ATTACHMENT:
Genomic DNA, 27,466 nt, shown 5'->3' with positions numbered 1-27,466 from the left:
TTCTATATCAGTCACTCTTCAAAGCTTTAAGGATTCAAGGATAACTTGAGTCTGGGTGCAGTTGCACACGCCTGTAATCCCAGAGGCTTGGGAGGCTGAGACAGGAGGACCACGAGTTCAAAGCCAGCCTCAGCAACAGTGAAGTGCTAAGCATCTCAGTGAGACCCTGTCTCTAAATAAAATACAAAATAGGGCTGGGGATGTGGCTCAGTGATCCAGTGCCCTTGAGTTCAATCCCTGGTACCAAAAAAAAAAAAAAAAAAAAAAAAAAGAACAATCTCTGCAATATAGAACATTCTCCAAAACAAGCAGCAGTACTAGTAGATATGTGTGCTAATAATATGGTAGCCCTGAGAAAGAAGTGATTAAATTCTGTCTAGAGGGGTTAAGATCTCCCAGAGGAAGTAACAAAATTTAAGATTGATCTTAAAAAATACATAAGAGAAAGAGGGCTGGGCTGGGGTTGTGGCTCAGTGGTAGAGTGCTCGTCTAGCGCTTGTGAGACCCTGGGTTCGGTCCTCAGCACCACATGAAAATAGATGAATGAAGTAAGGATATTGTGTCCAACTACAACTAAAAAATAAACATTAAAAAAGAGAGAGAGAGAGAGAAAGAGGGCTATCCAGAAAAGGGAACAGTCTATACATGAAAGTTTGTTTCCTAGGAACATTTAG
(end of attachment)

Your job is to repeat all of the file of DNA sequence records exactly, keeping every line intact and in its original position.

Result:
Genomic DNA, 27,466 nt, shown 5'->3' with positions numbered 1-27,466 from the left:
TTCTATATCAGTCACTCTTCAAAGCTTTAAGGATTCAAGGATAACTTGAGTCTGGGTGCAGTTGCACACGCCTGTAATCCCAGAGGCTTGGGAGGCTGAGACAGGAGGACCACGAGTTCAAAGCCAGCCTCAGCAACAGTGAAGTGCTAAGCATCTCAGTGAGACCCTGTCTCTAAATAAAATACAAAATAGGGCTGGGGATGTGGCTCAGTGATCCAGTGCCCTTGAGTTCAATCCCTGGTACCAAAAAAAAAAAAAAAAAAAAAAAAAAGAACAATCTCTGCAATATAGAACATTCTCCAAAACAAGCAGCAGTACTAGTAGATATGTGTGCTAATAATATGGTAGCCCTGAGAAAGAAGTGATTAAATTCTGTCTAGAGGGGTTAAGATCTCCCAGAGGAAGTAACAAAATTTAAGATTGATCTTAAAAAATACATAAGAGAAAGAGGGCTGGGCTGGGGTTGTGGCTCAGTGGTAGAGTGCTCGTCTAGCGCTTGTGAGACCCTGGGTTCGGTCCTCAGCACCACATGAAAATAGATGAATGAAGTAAGGATATTGTGTCCAACTACAACTAAAAAATAAACATTAAAAAAGAGAGAGAGAGAGAGAAAGAGGGCTATCCAGAAAAGGGAACAGTCTATACATGAAAGTTTGTTTCCTAGGAACATTTAG